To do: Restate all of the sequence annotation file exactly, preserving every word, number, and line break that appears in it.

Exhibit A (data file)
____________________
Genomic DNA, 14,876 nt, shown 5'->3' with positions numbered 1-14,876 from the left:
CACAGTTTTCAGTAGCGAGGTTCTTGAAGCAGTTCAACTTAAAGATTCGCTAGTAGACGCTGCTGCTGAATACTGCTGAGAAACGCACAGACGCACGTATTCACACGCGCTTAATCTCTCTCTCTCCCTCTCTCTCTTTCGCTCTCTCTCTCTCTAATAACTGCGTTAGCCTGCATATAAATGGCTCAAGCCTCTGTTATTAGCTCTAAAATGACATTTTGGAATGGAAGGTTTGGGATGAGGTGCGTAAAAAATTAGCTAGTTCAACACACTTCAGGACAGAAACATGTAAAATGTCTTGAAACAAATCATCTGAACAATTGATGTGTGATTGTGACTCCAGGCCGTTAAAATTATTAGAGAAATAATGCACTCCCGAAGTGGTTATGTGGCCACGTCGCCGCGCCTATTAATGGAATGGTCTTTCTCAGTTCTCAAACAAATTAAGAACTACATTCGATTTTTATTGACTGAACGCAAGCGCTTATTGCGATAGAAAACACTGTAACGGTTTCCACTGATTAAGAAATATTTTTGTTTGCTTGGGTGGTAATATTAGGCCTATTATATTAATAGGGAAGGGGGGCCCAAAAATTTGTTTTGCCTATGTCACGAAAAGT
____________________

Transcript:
Genomic DNA, 14,876 nt, shown 5'->3' with positions numbered 1-14,876 from the left:
CACAGTTTTCAGTAGCGAGGTTCTTGAAGCAGTTCAACTTAAAGATTCGCTAGTAGACGCTGCTGCTGAATACTGCTGAGAAACGCACAGACGCACGTATTCACACGCGCTTAATCTCTCTCTCTCCCTCTCTCTCTTTCGCTCTCTCTCTCTCTAATAACTGCGTTAGCCTGCATATAAATGGCTCAAGCCTCTGTTATTAGCTCTAAAATGACATTTTGGAATGGAAGGTTTGGGATGAGGTGCGTAAAAAATTAGCTAGTTCAACACACTTCAGGACAGAAACATGTAAAATGTCTTGAAACAAATCATCTGAACAATTGATGTGTGATTGTGACTCCAGGCCGTTAAAATTATTAGAGAAATAATGCACTCCCGAAGTGGTTATGTGGCCACGTCGCCGCGCCTATTAATGGAATGGTCTTTCTCAGTTCTCAAACAAATTAAGAACTACATTCGATTTTTATTGACTGAACGCAAGCGCTTATTGCGATAGAAAACACTGTAACGGTTTCCACTGATTAAGAAATATTTTTGTTTGCTTGGGTGGTAATATTAGGCCTATTATATTAATAGGGAAGGGGGGCCCAAAAATTTGTTTTGCCTATGTCACGAAAAGT